Some service providers, such as Deloitte Consulting in New York, say they're competing by operating offshore development centers that combine the best of both worlds: low cost, plus value-added integration and business-consulting expertise.

Some users of offshore services, meanwhile, recommend against trying to compete directly with providers in India and elsewhere.

"I think U.S. companies can compete, but it won't be as the low-cost provider," said Ron Glickman, CIO at DFS Group Ltd., a San Francisco-based company that operates duty-free shops primarily at airports worldwide.

Instead, Glickman said, U.S. firms need to focus on strategies that provide expertise beyond what's available from offshore development. "I think getting complementary with offshore is a more important strategy than getting competitive with offshore," he said.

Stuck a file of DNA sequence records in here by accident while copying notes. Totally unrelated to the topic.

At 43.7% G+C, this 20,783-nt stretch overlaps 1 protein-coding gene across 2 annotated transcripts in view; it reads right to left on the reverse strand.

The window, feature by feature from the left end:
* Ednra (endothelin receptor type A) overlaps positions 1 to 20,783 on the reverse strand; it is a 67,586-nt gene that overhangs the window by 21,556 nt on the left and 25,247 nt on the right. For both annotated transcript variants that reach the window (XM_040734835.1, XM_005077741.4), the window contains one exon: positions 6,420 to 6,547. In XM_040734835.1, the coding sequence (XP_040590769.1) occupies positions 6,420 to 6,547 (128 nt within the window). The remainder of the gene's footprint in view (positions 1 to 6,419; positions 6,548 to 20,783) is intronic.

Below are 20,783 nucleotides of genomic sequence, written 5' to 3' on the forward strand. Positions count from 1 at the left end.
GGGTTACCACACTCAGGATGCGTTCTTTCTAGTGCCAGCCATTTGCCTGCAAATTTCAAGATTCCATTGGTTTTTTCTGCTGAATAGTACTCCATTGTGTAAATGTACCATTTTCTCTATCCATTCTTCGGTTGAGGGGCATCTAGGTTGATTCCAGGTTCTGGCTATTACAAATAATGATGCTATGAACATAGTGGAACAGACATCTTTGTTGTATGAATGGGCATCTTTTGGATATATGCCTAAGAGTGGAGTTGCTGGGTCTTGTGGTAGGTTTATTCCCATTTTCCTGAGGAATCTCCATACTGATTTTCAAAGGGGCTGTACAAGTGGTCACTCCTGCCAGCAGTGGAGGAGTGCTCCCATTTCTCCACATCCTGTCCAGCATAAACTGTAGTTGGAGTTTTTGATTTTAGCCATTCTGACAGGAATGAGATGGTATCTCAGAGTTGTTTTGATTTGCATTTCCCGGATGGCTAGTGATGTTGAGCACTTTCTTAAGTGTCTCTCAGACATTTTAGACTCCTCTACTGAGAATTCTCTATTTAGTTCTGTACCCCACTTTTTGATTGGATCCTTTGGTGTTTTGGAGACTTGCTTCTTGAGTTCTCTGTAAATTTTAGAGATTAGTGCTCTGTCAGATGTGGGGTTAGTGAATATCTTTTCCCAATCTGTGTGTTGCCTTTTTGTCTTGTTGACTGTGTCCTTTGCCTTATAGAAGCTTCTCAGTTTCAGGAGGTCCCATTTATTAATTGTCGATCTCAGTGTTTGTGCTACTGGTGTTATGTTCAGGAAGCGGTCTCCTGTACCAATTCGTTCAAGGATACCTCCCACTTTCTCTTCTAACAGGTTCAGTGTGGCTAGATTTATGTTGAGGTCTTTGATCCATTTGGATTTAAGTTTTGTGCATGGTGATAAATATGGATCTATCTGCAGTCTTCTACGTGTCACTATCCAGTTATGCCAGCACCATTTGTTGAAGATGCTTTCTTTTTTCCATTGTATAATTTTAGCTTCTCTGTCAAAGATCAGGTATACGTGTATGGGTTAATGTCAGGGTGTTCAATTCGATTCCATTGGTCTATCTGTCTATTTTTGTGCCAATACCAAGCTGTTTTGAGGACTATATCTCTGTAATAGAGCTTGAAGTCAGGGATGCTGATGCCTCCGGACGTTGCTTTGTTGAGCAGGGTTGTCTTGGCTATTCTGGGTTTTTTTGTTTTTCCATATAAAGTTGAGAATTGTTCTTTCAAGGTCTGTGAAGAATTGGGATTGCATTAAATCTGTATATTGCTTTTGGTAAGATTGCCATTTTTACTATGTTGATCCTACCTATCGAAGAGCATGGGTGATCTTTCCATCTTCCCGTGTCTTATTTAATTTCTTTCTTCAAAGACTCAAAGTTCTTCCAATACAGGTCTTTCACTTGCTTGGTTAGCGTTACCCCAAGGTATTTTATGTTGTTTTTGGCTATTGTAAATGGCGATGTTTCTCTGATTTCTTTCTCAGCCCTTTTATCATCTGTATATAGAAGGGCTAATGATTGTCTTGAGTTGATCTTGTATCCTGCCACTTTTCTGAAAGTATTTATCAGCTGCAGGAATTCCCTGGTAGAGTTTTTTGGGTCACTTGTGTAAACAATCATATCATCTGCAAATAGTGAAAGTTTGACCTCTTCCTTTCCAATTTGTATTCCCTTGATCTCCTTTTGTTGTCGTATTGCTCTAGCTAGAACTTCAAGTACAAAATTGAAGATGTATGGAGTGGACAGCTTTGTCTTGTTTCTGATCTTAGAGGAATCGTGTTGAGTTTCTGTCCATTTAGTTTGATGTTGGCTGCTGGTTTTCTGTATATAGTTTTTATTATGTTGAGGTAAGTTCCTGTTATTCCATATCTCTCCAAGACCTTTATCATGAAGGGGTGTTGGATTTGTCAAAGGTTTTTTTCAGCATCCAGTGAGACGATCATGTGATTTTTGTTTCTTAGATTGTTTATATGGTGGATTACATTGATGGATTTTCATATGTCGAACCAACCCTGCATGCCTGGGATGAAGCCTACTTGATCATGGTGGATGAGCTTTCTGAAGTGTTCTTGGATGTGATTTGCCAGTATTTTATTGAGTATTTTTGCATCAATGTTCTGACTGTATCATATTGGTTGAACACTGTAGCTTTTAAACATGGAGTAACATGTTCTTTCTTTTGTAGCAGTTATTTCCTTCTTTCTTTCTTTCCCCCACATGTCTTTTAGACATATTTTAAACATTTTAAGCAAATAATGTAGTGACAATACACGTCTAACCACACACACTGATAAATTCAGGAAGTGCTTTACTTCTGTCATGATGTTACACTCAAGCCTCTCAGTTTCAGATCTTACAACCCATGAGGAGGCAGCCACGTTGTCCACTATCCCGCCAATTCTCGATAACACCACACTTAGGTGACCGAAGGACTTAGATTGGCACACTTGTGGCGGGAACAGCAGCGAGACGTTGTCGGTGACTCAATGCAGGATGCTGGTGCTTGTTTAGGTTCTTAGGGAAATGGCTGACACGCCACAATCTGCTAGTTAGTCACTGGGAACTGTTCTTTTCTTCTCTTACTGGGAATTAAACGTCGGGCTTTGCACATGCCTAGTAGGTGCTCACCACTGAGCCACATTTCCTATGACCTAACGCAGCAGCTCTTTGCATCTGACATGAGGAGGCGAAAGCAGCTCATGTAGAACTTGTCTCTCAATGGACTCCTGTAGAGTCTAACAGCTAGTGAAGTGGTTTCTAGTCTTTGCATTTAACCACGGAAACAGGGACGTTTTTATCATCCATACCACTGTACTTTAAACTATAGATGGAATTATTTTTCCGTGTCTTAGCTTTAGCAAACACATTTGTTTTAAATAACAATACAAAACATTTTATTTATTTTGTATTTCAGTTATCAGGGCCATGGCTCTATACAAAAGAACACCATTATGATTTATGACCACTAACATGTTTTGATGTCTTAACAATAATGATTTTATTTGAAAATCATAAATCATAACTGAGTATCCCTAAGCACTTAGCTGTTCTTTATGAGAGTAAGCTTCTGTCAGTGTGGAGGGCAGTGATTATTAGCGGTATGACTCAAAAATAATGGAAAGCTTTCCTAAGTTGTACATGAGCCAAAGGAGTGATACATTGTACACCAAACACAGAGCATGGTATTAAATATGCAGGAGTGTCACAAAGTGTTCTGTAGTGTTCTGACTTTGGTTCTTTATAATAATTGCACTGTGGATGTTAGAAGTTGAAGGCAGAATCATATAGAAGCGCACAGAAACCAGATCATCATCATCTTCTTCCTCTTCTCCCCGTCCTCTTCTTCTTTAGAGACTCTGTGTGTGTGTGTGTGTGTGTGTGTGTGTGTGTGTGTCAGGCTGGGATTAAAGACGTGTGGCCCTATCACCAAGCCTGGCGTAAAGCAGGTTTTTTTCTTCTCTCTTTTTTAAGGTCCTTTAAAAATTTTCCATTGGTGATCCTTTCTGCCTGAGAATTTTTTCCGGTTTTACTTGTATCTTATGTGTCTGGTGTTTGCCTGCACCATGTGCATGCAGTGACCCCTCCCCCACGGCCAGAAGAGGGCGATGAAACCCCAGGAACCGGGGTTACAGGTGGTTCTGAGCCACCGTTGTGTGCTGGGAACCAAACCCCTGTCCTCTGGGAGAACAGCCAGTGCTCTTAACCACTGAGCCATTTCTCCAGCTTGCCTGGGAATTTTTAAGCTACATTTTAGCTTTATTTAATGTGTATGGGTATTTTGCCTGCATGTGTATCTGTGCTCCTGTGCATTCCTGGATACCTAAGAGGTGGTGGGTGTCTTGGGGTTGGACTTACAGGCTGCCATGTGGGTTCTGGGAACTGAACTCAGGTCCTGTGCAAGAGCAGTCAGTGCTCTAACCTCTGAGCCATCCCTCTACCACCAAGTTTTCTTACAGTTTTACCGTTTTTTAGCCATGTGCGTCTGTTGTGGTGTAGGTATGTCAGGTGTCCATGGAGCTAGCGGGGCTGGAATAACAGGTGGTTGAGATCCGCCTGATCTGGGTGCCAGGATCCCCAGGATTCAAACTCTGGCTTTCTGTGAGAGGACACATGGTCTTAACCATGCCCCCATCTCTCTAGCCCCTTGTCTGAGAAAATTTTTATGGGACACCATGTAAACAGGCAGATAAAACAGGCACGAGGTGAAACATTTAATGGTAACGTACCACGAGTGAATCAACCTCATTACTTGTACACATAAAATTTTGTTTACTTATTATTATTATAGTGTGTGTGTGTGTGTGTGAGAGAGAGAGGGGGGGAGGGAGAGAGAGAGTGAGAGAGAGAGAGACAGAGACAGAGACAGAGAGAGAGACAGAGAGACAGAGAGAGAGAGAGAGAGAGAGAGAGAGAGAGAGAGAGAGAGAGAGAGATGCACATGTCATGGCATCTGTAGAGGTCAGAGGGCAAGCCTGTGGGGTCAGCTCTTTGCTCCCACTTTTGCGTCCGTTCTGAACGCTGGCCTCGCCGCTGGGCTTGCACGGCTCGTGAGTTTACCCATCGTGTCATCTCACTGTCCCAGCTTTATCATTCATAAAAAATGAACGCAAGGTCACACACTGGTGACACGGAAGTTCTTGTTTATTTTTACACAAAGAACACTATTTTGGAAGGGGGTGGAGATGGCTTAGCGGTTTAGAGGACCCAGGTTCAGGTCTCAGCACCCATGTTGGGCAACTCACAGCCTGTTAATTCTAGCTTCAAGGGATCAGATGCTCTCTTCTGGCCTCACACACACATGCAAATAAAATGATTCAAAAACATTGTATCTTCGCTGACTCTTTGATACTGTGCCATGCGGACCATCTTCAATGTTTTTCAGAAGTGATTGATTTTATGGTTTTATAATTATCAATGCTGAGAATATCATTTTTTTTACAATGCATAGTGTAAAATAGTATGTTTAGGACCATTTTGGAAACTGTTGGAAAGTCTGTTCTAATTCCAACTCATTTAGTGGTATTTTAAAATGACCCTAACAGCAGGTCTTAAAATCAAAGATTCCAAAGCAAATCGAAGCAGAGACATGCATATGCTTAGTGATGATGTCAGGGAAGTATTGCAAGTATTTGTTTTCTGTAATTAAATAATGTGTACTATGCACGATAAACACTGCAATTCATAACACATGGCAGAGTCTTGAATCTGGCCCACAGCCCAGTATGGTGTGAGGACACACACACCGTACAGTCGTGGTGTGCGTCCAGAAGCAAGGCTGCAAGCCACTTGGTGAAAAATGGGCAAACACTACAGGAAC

One thing that's made offshore providers attractive is the quality of their work, said Paul Fielding, who is in charge of offshore initiatives in application development at a financial services firm that he asked not be named.

Fielding, who was at offshore provider Cognizant Technology Solutions' user conference in Key Biscayne, Fla., last week, said that although costs are prompting U.S. firms to look offshore, it's the quality of the work that keeps them there.

Fielding said India's developers are more disciplined about coding than U.S. developers are. The U.S. software industry was spawned by brilliant and creative people who focused on innovation, not quality, he said. "That culture persists even today," Fielding said, "but now people depend on this technology as though it were a manufactured product."